I recently read an article, which talks about the relationship between poor housing conditions and the 25% of children in Montreal who suffer from lung disease, and suggests that the province of Quebec should invest not only in hospitals, but in home construction as well. Before, such articles would just make me so angry at the injustices happening even in a lovely city like Montreal. But this time, I saw glimmerings of the Lesser Peace and, albeit much more faintly, the beginning of the march towards the Most Great Peace.
Very simply put, the Lesser Peace is peace out of necessity; it is the day when all of the nations in the world will make a firm commitment to ensure peace, knowing that, due to the big strides in weapon development, a single war would cause massive casualties around the world. The Most Great Peace will come out of unity and love amongst the peoples of the world. We will go from edgy defensiveness but relative international security to being, well, one big happy family.
In the abovementioned article, there are clamours in a major metropolitan city in Canada to upgrade the housing of the poor. Currently, their housing is of such bad quality that the ensuing excessive humidity and related mould problems cause major lung problems in children.
The discourse is currently one of social justice and economics; it isn’t fair that children suffer the consequences of the economic hardships of the parents, all the more that their ensuing bad health becomes an economic burden for the entire population. And so, we are moving toward making a commitment to give them good housing. Doesn’t that remind you a little bit of the Lesser Peace?
But try as you might, social justice cannot be separated fully from love for humans. And so one day, perhaps this concern will grow into a love amongst the peoples of the world that would ensure this situation doesn’t even occur; all houses will be built as if for a family member, and so, although economically viable, a construction company will never even consider building something he wouldn’t let his closest of family and friends live in. By the same token, the concept of poverty as a barrier to basic health would be abhorrent to everyone, to the point that were a family to hit hardships, all their friends and neighbours would spontaneously arise to help them.
You might think that I am a naïve optimist, but you know what… I really do see glimmering of the Lesser Peace in the news, as well as the faint traces of the beginning of the march towards the Most Great Peace. And it is the best feeling ever to carry around as I continue trying to figure out how to contribute, however humbly, to building a new civilization.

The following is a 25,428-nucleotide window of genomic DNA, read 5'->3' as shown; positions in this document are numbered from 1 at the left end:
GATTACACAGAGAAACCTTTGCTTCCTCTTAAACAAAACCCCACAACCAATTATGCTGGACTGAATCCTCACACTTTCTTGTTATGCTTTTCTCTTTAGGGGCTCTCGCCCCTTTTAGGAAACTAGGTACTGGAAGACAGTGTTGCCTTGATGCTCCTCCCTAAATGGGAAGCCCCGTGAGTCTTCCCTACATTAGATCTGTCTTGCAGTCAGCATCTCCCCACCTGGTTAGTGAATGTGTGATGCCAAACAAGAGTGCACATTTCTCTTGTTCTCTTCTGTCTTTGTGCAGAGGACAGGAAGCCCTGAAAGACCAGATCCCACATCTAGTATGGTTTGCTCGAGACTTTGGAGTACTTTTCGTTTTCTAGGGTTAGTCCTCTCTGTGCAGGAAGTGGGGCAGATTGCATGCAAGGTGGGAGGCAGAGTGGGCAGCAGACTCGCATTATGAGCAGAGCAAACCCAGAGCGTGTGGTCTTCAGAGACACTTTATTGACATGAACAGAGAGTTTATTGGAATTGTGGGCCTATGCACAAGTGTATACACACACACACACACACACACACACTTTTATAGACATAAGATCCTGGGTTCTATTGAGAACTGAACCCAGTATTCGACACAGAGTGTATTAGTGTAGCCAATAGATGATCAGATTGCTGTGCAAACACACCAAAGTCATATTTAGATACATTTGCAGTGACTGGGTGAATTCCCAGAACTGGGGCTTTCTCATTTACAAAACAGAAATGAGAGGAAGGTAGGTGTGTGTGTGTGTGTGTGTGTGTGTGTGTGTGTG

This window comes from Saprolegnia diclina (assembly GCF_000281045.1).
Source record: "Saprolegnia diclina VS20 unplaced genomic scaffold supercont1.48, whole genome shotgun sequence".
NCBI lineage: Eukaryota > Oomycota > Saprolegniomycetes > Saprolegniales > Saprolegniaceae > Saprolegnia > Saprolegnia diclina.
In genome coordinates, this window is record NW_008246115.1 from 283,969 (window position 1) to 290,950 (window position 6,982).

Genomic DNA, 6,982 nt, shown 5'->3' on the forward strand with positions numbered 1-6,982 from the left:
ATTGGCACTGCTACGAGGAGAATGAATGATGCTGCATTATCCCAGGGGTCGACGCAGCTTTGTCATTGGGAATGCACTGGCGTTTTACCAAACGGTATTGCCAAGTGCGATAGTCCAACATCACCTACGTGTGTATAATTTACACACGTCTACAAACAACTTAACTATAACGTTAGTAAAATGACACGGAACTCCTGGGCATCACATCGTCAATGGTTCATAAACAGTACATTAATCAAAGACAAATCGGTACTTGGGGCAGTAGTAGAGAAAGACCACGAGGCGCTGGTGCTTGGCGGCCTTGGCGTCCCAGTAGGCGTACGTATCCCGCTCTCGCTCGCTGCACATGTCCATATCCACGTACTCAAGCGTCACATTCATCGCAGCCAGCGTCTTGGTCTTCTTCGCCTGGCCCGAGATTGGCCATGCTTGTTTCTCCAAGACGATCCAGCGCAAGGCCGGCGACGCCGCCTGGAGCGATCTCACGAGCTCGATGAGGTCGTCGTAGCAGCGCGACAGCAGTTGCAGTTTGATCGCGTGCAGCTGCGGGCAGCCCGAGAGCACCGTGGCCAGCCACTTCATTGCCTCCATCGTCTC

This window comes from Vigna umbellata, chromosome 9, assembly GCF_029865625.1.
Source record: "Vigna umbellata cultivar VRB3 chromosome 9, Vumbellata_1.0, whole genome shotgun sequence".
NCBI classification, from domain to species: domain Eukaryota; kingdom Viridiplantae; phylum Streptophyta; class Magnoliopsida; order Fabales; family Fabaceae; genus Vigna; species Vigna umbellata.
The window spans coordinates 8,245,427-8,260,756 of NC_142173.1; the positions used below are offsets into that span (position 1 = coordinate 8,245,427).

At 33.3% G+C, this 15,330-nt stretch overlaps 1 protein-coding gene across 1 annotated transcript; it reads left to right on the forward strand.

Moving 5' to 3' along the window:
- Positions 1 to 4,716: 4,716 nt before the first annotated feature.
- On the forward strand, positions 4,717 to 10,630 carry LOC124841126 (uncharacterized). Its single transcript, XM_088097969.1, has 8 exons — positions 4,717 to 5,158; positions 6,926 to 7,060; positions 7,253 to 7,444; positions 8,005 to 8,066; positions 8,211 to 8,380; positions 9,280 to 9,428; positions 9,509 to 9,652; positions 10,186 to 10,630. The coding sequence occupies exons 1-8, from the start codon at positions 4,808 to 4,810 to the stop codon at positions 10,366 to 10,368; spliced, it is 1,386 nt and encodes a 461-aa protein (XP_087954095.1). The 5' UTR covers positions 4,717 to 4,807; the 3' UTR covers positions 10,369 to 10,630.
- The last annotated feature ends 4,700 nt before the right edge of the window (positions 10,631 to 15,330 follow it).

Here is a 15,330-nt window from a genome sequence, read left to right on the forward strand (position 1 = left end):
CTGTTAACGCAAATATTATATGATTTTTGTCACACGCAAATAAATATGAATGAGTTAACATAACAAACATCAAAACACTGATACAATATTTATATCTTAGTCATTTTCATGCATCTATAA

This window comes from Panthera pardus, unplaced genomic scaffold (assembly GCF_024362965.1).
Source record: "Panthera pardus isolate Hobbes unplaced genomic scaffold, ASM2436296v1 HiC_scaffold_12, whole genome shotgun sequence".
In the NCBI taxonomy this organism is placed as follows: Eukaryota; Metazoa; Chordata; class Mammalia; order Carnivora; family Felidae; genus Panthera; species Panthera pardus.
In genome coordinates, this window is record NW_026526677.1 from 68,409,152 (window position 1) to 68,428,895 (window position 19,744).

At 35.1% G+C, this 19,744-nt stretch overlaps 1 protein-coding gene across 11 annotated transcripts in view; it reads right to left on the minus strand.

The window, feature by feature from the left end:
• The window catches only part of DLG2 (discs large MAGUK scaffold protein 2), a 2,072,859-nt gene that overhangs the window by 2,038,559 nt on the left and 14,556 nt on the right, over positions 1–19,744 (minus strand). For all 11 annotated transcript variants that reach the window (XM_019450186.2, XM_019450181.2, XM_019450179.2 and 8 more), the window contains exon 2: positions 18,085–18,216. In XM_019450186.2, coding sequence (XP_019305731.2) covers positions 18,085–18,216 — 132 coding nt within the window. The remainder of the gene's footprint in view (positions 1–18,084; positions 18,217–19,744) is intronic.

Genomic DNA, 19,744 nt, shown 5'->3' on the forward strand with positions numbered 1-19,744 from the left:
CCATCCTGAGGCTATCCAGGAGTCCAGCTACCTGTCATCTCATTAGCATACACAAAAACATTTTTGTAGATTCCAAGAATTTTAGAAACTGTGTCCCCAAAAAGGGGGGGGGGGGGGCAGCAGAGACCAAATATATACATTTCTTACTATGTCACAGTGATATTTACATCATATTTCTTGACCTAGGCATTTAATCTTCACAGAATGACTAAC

3 thoughts on “Noticing the Glimmering of the Lesser Peace”
The other news out of Montreal is that religion will be banned in subsidized day cares and in my hometown the city council decided not to rent rooms to religions organizations. So much for tolerance.
As for the post at hand, being a property owner and a landlord, I have a different take. Part of the reason why Montreal suffers from such terrible housing is that the Quebec government implemented in the late seventies very sever rent control and tenant right legislation that offers no incentive for owners to invest in their buildings because it is simply not economically viable to do so.
In many cases, small owners simply cannot afford to fix-up their buildings as the costs are too high as compared to the rents they would be able to get back.
Furthermore, mold is not as dangerous or as harmful as people are lead to believe.
What I find rather unfortunate about such stories is that it is always that the “government has to do something”. Which means imposing a bureaucratic one-size fits all solution.
félicitations pour le blog que je découvre seulement ce matin.
– Bien d’accord de ne pas chuter dans l’abîme de la ”mode $$$”)
– Bonne perception, que je partage aussi, au sujet de la Moindre Paix
– Le Blog est maintenant inscrit dans me favoris
Enfin, très bonne réflexion (comment pourrait-il en être autrement venant de toi ?)
Mister D, your comments are always very interesting and give me a lot to think about. It is very interesting to note that it is often seen as a ‘the government must do something’ situation – very disempowering. It makes you wonder what would happen if everyone realized how they can take their destiny into their hands…
Et merci pour le commentaire, Monsieur ou Mme Mystère! Je suis très contente que le blogue vous plaît! J’ai hâte de lire vos réfléxions, aussi!